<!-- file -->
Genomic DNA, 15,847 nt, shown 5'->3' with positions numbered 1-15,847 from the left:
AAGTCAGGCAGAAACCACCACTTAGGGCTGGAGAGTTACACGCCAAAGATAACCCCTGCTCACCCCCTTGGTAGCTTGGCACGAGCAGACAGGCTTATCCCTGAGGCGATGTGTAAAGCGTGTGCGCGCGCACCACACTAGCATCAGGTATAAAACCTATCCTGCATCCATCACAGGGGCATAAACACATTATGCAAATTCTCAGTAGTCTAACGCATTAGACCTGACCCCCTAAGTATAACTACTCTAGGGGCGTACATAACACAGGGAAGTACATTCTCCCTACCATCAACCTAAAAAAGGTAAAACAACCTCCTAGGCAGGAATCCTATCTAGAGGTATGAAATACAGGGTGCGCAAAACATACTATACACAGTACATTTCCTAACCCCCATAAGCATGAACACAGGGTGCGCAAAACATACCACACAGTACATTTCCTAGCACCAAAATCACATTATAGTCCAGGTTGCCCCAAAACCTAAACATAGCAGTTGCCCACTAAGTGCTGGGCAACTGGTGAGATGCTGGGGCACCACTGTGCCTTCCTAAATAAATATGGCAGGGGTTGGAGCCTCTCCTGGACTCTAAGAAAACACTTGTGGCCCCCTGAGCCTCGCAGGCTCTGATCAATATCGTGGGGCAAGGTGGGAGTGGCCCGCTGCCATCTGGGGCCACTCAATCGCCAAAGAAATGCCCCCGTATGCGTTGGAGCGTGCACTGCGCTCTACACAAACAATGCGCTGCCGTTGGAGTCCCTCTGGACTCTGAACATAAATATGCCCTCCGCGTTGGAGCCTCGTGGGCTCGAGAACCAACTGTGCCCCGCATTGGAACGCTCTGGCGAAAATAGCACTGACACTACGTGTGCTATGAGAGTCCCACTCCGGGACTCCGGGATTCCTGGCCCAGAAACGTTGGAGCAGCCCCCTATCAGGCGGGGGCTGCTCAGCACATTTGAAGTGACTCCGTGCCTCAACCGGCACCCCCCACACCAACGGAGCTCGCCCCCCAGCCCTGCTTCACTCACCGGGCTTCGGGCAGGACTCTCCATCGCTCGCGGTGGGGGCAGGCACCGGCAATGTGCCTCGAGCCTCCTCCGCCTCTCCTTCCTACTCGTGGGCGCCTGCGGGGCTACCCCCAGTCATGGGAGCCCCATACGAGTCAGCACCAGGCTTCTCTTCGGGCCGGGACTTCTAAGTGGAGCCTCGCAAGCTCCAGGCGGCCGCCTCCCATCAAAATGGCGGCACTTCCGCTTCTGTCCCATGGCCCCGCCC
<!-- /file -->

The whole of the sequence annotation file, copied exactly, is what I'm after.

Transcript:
Genomic DNA, 15,847 nt, shown 5'->3' with positions numbered 1-15,847 from the left:
AAGTCAGGCAGAAACCACCACTTAGGGCTGGAGAGTTACACGCCAAAGATAACCCCTGCTCACCCCCTTGGTAGCTTGGCACGAGCAGACAGGCTTATCCCTGAGGCGATGTGTAAAGCGTGTGCGCGCGCACCACACTAGCATCAGGTATAAAACCTATCCTGCATCCATCACAGGGGCATAAACACATTATGCAAATTCTCAGTAGTCTAACGCATTAGACCTGACCCCCTAAGTATAACTACTCTAGGGGCGTACATAACACAGGGAAGTACATTCTCCCTACCATCAACCTAAAAAAGGTAAAACAACCTCCTAGGCAGGAATCCTATCTAGAGGTATGAAATACAGGGTGCGCAAAACATACTATACACAGTACATTTCCTAACCCCCATAAGCATGAACACAGGGTGCGCAAAACATACCACACAGTACATTTCCTAGCACCAAAATCACATTATAGTCCAGGTTGCCCCAAAACCTAAACATAGCAGTTGCCCACTAAGTGCTGGGCAACTGGTGAGATGCTGGGGCACCACTGTGCCTTCCTAAATAAATATGGCAGGGGTTGGAGCCTCTCCTGGACTCTAAGAAAACACTTGTGGCCCCCTGAGCCTCGCAGGCTCTGATCAATATCGTGGGGCAAGGTGGGAGTGGCCCGCTGCCATCTGGGGCCACTCAATCGCCAAAGAAATGCCCCCGTATGCGTTGGAGCGTGCACTGCGCTCTACACAAACAATGCGCTGCCGTTGGAGTCCCTCTGGACTCTGAACATAAATATGCCCTCCGCGTTGGAGCCTCGTGGGCTCGAGAACCAACTGTGCCCCGCATTGGAACGCTCTGGCGAAAATAGCACTGACACTACGTGTGCTATGAGAGTCCCACTCCGGGACTCCGGGATTCCTGGCCCAGAAACGTTGGAGCAGCCCCCTATCAGGCGGGGGCTGCTCAGCACATTTGAAGTGACTCCGTGCCTCAACCGGCACCCCCCACACCAACGGAGCTCGCCCCCCAGCCCTGCTTCACTCACCGGGCTTCGGGCAGGACTCTCCATCGCTCGCGGTGGGGGCAGGCACCGGCAATGTGCCTCGAGCCTCCTCCGCCTCTCCTTCCTACTCGTGGGCGCCTGCGGGGCTACCCCCAGTCATGGGAGCCCCATACGAGTCAGCACCAGGCTTCTCTTCGGGCCGGGACTTCTAAGTGGAGCCTCGCAAGCTCCAGGCGGCCGCCTCCCATCAAAATGGCGGCACTTCCGCTTCTGTCCCATGGCCCCGCCC